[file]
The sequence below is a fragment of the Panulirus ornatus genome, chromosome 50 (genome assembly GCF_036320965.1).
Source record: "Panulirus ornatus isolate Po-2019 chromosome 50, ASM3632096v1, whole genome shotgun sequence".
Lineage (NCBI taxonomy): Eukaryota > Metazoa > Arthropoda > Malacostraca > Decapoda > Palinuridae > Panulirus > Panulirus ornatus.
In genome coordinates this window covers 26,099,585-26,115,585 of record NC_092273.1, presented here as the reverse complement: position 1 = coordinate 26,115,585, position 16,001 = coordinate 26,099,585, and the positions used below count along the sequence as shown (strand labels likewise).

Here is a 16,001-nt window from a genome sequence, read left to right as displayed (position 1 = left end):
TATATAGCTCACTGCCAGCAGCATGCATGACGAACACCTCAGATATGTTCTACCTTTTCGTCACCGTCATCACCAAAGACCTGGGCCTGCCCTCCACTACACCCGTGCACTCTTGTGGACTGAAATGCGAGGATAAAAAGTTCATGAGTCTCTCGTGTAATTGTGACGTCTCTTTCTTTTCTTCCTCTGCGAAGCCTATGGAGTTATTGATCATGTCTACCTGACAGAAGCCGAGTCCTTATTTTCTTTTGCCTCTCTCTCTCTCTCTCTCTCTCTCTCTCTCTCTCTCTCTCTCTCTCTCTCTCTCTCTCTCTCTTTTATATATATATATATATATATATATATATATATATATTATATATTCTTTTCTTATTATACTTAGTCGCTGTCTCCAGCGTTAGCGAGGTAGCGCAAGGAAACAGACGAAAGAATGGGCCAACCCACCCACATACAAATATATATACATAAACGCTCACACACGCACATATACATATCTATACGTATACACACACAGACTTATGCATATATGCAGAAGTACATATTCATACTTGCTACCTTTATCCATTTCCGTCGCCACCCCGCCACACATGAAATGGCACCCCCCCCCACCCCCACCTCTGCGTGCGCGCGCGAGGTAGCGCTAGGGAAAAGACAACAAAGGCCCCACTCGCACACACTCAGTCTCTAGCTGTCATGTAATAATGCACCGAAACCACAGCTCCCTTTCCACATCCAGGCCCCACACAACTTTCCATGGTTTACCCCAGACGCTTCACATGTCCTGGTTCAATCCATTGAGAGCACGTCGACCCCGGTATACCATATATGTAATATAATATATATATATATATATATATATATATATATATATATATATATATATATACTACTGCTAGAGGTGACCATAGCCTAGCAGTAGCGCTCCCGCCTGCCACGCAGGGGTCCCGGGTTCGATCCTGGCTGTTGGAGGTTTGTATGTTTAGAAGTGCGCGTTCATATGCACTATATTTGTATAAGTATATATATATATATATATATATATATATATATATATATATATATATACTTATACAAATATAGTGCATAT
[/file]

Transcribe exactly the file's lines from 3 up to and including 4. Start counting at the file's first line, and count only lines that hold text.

Lineage (NCBI taxonomy): Eukaryota > Metazoa > Arthropoda > Malacostraca > Decapoda > Palinuridae > Panulirus > Panulirus ornatus.
In genome coordinates this window covers 26,099,585-26,115,585 of record NC_092273.1, presented here as the reverse complement: position 1 = coordinate 26,115,585, position 16,001 = coordinate 26,099,585, and the positions used below count along the sequence as shown (strand labels likewise).